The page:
4. J.H.Burge and D.S.Anderson, “Full aperture interferometeric test of convex secondary mirrors using holographic test plates,” Proc. SPIE. 2199, 181-192 (1994) [CrossRef]
  5. J.H.Burge, D.S.Anderson, T.D.Milster, C.L.Vernold, “Measurement of a convex secondary mirror using a holographic test plate,” SPIE. 2199, 193-198 (1994) [CrossRef]
  6. Aris Tanone, Zheng Zhang, C. –M. Uang, Francis T. S. Yu, Don A. Gregory, “Phase modulation depth for a real-time kinoform using a liquid crystal television,” Opt. Eng. 32, 517-521 (1993) [CrossRef]
  7. Jun Amako and Tomio Sonehara, “Kinoform using an electrically controlled birefringent liquid-crystal spatial light modulator,” Appl. Opt. 30, 4622-4628 (1991) [CrossRef] [PubMed]
  8. Jeffrey A. Davis Keevin Olea Valadéz, and Don M. Cottrell, “Encoding amplitude and phase information onto a binary phase-only spatial light modulator,” Appl. Opt. 42, 2003-2008 (2003) [CrossRef]
  9. Gilles Paul-Hus and Yunlong Sheng, “Optical real-time kinoform for on-axis phase-only correlation using liquid crystal television,” SPIE 2043, 287-295 (1993)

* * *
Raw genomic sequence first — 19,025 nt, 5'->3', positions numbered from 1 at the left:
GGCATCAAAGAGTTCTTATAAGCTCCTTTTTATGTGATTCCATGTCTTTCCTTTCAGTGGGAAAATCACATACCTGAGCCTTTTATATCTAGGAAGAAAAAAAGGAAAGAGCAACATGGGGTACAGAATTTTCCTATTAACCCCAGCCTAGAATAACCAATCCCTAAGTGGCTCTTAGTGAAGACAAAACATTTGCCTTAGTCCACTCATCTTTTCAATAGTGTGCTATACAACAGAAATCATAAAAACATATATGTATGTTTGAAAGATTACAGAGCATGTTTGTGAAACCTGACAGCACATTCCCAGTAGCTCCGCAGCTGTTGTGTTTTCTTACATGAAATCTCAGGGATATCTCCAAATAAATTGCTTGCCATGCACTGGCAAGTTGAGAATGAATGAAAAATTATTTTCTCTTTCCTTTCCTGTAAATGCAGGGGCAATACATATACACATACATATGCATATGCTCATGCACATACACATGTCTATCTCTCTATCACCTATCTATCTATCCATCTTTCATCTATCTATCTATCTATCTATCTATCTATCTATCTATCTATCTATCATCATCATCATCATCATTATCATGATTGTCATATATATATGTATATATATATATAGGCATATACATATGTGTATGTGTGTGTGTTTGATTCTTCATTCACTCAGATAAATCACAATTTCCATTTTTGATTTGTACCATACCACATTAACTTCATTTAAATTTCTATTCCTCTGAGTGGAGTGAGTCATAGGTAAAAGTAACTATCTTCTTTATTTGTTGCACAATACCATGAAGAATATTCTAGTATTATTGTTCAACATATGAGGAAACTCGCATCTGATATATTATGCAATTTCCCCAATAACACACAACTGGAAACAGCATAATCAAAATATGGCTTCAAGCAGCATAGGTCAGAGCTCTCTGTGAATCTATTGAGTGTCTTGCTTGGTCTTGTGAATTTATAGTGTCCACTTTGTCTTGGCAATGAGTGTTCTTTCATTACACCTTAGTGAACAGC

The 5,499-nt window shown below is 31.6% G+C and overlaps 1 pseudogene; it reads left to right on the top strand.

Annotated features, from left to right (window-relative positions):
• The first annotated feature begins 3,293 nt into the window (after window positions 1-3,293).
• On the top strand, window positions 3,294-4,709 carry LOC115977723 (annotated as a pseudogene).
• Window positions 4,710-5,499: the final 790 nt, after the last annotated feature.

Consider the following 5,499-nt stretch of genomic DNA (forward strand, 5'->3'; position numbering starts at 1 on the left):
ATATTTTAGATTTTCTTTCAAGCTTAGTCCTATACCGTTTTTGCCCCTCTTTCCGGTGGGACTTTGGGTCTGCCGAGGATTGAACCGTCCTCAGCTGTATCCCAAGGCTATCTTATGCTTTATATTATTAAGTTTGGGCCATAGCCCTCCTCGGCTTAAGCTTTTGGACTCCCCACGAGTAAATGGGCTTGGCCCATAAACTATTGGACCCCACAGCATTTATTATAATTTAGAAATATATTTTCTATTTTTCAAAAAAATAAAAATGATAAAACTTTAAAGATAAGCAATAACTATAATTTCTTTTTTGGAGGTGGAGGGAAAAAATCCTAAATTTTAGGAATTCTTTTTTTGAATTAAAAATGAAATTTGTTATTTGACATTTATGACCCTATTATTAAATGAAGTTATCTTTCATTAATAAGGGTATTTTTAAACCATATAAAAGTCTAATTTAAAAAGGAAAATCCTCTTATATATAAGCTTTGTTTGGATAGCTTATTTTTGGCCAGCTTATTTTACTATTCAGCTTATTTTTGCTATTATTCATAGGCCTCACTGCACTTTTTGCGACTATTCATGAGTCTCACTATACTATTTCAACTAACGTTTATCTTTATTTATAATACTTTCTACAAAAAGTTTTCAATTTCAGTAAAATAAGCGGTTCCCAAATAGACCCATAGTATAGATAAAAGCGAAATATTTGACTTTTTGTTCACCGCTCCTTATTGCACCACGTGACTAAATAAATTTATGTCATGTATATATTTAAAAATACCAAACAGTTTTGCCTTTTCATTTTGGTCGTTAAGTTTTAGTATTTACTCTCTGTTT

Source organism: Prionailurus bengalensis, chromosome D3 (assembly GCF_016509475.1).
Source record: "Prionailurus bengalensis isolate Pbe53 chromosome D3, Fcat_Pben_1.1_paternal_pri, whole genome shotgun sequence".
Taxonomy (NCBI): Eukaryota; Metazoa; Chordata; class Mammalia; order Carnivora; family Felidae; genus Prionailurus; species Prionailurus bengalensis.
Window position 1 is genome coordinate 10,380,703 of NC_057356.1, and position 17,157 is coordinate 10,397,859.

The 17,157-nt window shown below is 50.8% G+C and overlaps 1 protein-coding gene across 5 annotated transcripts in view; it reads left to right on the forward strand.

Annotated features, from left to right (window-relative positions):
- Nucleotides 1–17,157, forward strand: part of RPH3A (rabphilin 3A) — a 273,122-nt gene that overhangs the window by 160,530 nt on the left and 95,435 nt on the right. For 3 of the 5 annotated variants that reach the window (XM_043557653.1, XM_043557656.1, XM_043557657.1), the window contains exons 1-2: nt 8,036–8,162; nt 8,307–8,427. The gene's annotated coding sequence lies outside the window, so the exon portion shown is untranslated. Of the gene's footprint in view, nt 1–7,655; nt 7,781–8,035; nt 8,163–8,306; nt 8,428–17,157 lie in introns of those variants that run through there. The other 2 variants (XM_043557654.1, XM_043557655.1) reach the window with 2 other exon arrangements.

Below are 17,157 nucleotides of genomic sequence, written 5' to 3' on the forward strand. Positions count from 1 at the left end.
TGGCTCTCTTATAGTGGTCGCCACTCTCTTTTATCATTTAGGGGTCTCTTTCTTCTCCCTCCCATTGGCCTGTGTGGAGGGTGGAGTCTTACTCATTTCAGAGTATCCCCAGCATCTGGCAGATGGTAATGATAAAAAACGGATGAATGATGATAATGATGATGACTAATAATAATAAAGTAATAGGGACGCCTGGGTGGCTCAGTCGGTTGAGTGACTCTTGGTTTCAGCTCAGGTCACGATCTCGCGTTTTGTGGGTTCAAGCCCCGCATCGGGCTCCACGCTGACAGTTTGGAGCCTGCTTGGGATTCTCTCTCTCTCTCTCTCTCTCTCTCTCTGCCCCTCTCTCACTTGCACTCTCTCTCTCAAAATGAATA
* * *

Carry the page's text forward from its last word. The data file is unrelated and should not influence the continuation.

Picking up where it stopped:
10. Colin Soutar and Kanghua Lu, “Determination of the physical properties of an arbitrary twisted-nematic liquid crystal cell,” Opt. Eng. 33 2704-2712 (1994) [CrossRef]
  11. Ignacio Moreno, Jeffrey A. Davis, Kevin G. D’Nelly and David B. Allison, “Transmission and phase measurement for polarization eigenvectors in twisted-nematic liquid crystal spatial light modulators,” Opt. Eng. 37, 3048-3052 (1998) [CrossRef]
  12. Tang Shu Tuen, Polarization optics of liquid crystal and its applications, PHD Thesis, Hongkong University of Science and Technology, P.26 (2001)
  13. Norbert Lindlein, “Analysis of the disturbing diffraction orders of computer-generated holograms used for testing optical aspherics,” Appl. Opt. 40, 2698-2708 (2001) [CrossRef]
  14. Yongjun Liu, State Key Lab of Applied Optics, Changchun Institute of Optics, Fine Mechanics and Physics, Chinese Academy of Sciences, 16 Dong Nanhu Road, Changchun, Jilin 130033, China, and Lifa Hu are preparing a manuscript to be called “A novel method of aberrated wavefront correction for adaptive optics”.